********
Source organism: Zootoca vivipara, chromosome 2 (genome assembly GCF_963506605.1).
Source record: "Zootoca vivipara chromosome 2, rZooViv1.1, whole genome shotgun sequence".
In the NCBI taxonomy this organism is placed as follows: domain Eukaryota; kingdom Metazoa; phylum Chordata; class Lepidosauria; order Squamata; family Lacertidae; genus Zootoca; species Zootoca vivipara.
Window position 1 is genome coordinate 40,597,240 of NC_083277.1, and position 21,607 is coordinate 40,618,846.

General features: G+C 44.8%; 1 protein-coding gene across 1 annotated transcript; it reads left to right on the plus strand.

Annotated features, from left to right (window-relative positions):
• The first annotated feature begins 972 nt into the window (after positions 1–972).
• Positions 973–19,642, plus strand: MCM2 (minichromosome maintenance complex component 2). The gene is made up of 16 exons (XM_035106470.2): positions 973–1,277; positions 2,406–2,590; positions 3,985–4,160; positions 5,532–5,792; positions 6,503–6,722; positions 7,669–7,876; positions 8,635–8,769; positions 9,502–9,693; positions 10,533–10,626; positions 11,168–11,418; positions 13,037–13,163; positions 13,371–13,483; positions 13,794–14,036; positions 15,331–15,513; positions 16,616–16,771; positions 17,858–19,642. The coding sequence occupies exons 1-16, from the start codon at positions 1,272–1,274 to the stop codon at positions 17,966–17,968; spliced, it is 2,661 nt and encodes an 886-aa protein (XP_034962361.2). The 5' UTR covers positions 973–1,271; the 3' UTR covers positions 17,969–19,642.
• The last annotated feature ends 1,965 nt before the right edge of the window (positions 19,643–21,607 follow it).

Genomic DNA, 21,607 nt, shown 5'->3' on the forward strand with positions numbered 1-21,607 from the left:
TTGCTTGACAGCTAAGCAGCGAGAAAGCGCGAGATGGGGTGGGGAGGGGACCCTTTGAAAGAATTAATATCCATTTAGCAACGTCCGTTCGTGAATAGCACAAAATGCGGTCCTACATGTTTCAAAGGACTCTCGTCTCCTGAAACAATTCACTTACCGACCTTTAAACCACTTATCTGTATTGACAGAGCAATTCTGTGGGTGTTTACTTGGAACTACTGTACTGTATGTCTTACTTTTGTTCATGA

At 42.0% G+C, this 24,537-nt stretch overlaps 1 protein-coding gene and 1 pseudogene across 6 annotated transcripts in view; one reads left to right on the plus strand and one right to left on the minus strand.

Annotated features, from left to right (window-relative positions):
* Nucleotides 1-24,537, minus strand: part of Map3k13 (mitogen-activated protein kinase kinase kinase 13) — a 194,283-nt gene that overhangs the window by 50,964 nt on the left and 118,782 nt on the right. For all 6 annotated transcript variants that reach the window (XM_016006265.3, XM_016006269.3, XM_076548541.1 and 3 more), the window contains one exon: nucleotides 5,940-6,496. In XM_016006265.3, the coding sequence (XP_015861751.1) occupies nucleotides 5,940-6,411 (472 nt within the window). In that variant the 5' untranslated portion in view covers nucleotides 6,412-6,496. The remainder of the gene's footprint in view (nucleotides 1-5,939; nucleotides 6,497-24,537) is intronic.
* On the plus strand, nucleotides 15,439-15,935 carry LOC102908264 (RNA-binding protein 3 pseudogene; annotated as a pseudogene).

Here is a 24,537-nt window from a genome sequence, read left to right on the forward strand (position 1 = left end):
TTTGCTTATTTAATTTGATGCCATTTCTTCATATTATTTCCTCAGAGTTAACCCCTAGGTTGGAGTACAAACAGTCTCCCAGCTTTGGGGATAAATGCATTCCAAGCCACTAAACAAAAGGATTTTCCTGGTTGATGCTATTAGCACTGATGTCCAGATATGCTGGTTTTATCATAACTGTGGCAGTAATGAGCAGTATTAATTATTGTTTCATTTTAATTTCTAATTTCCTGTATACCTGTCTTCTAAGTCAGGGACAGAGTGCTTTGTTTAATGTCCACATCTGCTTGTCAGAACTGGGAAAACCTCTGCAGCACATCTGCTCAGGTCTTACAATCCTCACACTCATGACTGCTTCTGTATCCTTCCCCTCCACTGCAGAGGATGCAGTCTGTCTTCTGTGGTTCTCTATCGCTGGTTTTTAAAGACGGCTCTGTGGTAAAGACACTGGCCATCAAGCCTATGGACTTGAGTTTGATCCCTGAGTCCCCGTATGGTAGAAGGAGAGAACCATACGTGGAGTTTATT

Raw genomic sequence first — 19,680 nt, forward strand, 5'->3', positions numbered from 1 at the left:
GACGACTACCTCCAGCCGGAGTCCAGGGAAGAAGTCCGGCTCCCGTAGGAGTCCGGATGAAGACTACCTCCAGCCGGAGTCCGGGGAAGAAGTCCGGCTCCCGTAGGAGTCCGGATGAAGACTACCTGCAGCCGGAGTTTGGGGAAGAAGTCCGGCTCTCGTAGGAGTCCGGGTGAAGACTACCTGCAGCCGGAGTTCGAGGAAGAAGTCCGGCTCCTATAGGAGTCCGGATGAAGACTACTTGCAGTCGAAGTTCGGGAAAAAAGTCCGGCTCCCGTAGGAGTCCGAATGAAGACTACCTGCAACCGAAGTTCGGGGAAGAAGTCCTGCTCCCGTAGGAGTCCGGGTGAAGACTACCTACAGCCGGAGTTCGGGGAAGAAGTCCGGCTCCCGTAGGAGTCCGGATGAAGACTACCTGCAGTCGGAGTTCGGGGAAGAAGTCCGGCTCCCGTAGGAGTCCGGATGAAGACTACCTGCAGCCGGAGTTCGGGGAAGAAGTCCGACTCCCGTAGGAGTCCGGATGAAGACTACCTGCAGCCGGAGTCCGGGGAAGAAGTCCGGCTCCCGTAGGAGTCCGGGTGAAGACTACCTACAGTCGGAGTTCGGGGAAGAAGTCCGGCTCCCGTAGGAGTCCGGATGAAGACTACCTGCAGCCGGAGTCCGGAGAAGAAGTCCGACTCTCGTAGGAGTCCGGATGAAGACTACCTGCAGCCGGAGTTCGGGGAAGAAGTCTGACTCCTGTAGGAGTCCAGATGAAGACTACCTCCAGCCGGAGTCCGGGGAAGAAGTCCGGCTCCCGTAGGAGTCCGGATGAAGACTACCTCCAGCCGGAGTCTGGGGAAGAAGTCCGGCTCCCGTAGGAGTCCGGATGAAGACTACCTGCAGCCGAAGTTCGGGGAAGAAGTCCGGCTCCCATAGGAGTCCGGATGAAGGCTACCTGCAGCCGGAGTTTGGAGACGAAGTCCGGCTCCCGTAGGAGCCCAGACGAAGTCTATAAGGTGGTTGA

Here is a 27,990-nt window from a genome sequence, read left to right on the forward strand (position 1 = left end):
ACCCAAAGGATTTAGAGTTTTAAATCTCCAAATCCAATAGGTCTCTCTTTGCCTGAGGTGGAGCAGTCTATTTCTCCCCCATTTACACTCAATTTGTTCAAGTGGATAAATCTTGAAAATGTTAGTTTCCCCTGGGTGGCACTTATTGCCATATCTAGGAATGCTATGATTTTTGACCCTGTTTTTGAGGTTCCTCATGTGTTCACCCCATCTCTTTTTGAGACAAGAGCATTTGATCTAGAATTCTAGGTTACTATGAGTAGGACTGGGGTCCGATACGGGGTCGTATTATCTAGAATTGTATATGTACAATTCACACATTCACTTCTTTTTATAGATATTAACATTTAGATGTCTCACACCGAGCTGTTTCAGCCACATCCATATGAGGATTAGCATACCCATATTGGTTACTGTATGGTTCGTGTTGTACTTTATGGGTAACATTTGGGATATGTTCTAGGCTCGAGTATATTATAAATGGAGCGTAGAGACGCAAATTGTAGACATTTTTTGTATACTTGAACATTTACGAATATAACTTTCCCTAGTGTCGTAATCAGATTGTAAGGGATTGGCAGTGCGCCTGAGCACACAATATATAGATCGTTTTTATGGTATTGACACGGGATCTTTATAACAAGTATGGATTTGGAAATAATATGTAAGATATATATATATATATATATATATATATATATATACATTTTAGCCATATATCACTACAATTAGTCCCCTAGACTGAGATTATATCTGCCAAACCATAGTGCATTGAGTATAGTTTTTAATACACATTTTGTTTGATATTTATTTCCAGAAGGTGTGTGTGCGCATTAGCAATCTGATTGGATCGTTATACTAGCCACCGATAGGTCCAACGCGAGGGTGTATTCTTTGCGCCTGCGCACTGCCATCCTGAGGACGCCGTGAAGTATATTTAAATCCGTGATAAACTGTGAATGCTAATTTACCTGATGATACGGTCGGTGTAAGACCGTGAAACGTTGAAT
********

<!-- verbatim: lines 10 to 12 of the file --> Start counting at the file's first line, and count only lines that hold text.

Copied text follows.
Genomic DNA, 21,607 nt, shown 5'->3' on the forward strand with positions numbered 1-21,607 from the left:
TTGCTTGACAGCTAAGCAGCGAGAAAGCGCGAGATGGGGTGGGGAGGGGACCCTTTGAAAGAATTAATATCCATTTAGCAACGTCCGTTCGTGAATAGCACAAAATGCGGTCCTACATGTTTCAAAGGACTCTCGTCTCCTGAAACAATTCACTTACCGACCTTTAAACCACTTATCTGTATTGACAGAGCAATTCTGTGGGTGTTTACTTGGAACTACTGTACTGTATGTCTTACTTTTGTTCATGA

At 42.0% G+C, this 24,537-nt stretch overlaps 1 protein-coding gene and 1 pseudogene across 6 annotated transcripts in view; one reads left to right on the plus strand and one right to left on the minus strand.